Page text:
Advocating For Choice: Private Insurance


For over one hundred years, credit unions have offered consumers financial options. They have protected consumers by offering lower interest rates on loans, higher interest rates on savings, and from being gouged by fees and unfair business practices. All the while, credit unions have embraced the idea of choice by personalizing service and rewarding those who dare to become a part of the movement by calling themselves credit union members.

Yet, in the doing, America’s credit unions are threatened by the lack of choice for protecting the funds of the members they serve. Government regulators in Michigan say state-chartered credit unions must be federally insured. Credit unions, especially in today’s climate, need choices affording the ability to continue to serve their members just as they have for hundreds of years.

What’s really going on?

You don’t have to look hard to find the disparity of choice in today’s financial system. The current Michigan Credit Union Act denies state-chartered credit unions the very principle of market choice when it addresses deposit insurance. As written and enforced today, state-chartered credit unions must obtain deposit insurance as part of their chartering requirements.

But unlike the credit union acts in the neighboring states of Ohio and Indiana (and eight other states), Michigan state-chartered credit unions have only one option for a provider of deposit insurance: the National Credit Union Share Insurance Fund (NCUSIF).

Credit unions deserve better choices

As a fellow Michigander with a lot at stake in the issue, I began to examine the issue further. Was my credit union at risk by the limits forced upon them by regulators? Were the financial choices of my children and their families limited without putting the power of choice into the hands of state-charted credit unions?

In our free market economy, it is well-proven that having product and service options is essential to the health of marketplace dynamics. Competition in design, price, and service brings better solutions. A regulatory limitation on product choice runs counter to the democratic, cooperative, and collaborative business principles that credit unions are built on.

When there are choices, there is competition. Competition drives better choices. Better choices equal economic sense. The health and viability of the constitutionally authorized dual-chartering system are enhanced when there are private insurance options available to credit unions that have selected the state charter option.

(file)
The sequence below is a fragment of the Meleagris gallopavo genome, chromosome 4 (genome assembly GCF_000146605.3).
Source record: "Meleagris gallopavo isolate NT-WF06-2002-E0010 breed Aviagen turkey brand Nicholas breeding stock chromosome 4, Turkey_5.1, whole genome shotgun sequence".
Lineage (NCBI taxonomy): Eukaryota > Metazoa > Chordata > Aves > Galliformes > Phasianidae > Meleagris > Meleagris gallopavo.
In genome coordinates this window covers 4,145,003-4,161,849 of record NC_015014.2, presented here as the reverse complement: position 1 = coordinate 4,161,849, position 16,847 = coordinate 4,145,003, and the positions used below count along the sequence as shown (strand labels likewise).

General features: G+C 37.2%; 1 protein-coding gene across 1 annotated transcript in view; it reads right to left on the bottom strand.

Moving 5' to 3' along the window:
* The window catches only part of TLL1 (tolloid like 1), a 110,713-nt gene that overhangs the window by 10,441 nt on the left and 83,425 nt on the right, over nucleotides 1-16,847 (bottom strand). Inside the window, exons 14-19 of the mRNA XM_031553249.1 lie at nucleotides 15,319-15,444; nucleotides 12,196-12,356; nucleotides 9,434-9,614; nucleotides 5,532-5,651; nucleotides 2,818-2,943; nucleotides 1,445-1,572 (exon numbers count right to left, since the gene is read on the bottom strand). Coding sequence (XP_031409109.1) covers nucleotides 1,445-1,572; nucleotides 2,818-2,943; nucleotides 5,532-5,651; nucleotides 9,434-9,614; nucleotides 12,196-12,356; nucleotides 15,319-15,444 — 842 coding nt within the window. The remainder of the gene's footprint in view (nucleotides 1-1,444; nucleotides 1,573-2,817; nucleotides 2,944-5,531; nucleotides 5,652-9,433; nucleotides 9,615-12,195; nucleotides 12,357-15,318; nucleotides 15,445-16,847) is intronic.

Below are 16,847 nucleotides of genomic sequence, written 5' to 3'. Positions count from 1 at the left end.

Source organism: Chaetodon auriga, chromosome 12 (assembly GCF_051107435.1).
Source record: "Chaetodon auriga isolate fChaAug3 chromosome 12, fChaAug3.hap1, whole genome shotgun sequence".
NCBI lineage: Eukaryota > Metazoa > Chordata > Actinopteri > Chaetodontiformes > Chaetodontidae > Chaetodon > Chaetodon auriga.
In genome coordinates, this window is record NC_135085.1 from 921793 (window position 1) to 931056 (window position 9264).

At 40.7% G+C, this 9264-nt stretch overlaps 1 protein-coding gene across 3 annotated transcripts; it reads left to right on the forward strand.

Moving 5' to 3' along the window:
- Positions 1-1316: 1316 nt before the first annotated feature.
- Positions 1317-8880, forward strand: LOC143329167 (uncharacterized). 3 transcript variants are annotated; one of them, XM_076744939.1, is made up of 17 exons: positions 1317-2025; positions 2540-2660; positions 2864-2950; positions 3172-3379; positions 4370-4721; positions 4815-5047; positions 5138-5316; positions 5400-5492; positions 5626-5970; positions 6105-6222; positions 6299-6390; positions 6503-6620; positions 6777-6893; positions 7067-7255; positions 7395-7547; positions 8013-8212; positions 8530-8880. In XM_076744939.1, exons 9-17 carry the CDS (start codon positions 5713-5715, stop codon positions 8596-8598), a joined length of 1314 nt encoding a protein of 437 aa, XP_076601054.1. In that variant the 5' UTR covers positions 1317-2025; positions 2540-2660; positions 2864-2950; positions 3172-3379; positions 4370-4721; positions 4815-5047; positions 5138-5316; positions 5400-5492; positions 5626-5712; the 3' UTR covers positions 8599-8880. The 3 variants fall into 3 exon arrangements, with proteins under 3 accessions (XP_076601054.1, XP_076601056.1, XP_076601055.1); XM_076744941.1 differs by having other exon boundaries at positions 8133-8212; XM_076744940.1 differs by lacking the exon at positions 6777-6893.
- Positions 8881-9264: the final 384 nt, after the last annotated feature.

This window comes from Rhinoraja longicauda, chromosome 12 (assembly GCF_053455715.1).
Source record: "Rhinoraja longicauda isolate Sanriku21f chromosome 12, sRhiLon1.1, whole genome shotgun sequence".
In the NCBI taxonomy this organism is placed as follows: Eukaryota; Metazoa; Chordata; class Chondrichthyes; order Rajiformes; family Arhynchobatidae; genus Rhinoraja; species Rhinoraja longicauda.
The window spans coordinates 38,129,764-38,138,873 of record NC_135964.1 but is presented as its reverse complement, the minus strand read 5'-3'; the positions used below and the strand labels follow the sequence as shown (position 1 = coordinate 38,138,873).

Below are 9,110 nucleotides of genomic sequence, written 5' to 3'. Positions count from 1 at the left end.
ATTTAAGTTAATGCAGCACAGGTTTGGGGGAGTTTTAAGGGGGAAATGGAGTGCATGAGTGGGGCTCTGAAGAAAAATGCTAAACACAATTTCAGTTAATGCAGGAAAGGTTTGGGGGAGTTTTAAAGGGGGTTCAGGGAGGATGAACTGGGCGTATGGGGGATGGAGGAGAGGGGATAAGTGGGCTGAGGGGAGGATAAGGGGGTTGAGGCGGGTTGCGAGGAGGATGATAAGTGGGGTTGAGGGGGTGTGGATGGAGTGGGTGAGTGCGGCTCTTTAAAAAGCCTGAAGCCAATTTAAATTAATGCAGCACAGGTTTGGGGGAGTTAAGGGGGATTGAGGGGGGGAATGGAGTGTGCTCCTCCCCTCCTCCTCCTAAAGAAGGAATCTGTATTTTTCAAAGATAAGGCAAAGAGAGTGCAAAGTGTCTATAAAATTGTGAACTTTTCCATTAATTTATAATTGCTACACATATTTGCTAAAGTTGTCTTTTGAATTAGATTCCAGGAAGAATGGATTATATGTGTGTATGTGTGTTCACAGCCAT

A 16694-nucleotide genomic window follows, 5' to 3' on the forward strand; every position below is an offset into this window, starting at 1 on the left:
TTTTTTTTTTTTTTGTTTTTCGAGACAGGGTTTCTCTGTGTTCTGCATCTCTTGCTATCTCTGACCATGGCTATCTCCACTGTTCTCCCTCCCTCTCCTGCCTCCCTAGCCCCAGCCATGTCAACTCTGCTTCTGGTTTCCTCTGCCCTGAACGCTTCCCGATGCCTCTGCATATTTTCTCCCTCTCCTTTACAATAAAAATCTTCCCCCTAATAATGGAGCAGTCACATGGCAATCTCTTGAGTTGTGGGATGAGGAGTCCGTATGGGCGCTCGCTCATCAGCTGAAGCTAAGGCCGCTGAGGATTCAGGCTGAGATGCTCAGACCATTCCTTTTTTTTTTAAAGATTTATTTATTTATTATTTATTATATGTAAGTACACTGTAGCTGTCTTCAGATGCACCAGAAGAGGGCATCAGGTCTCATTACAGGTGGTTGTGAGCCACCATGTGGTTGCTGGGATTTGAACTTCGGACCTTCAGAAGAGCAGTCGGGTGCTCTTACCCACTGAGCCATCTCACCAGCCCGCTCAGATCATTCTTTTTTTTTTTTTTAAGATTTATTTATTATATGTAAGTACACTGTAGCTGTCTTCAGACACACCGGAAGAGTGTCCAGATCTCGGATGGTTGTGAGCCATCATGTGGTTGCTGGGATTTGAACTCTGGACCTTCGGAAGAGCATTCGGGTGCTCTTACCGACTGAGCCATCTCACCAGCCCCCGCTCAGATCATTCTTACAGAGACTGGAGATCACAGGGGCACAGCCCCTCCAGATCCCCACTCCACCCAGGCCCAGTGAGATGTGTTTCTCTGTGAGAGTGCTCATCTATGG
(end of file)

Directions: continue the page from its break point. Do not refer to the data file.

What can you do?

The current Michigan Credit Union Act is viewed as being one of the best-designed state acts in the country. Adding the option for self-determination of deposit insurance provider would make it even better. Help me support the case for choice with your actionable effort.

  1. Encourage your peers and credit union members to speak out, support, and sign the petition for change either individually or with a member of the committee for public opinion.
  2. Publicize the effort in your credit union marketing.
  3. Encourage others to sign.
  4. Speak about the issue whenever possible (i.e., league meetings, meetings with peers, conferences…).
  5. Speak to your state legislators, both House and Senate.

What happens next?

The Michigan Department of Insurance and Financial Services (DIFS) is responsible for submitting appropriate amendment language. With a petition in hand, leaders of influence can meet with the Director of the Credit Union Division of the Michigan DIFS and any other appropriate government officials and legislators. For hundreds of years, credit unions have helped us. Now, it is our turn!


  • Julie Gessner

    A 17-year veteran of CU*Answers, Julie has dedicated her career to advocating for financial services that benefit credit unions and their members. At CU*Answers, Julie leads business development and marketing initiatives in support of a variety of management service offerings. Julie spends her days working with credit union executives and managers to establish strategies that maximize the opportunity to succeed in both credit union operations and member service.

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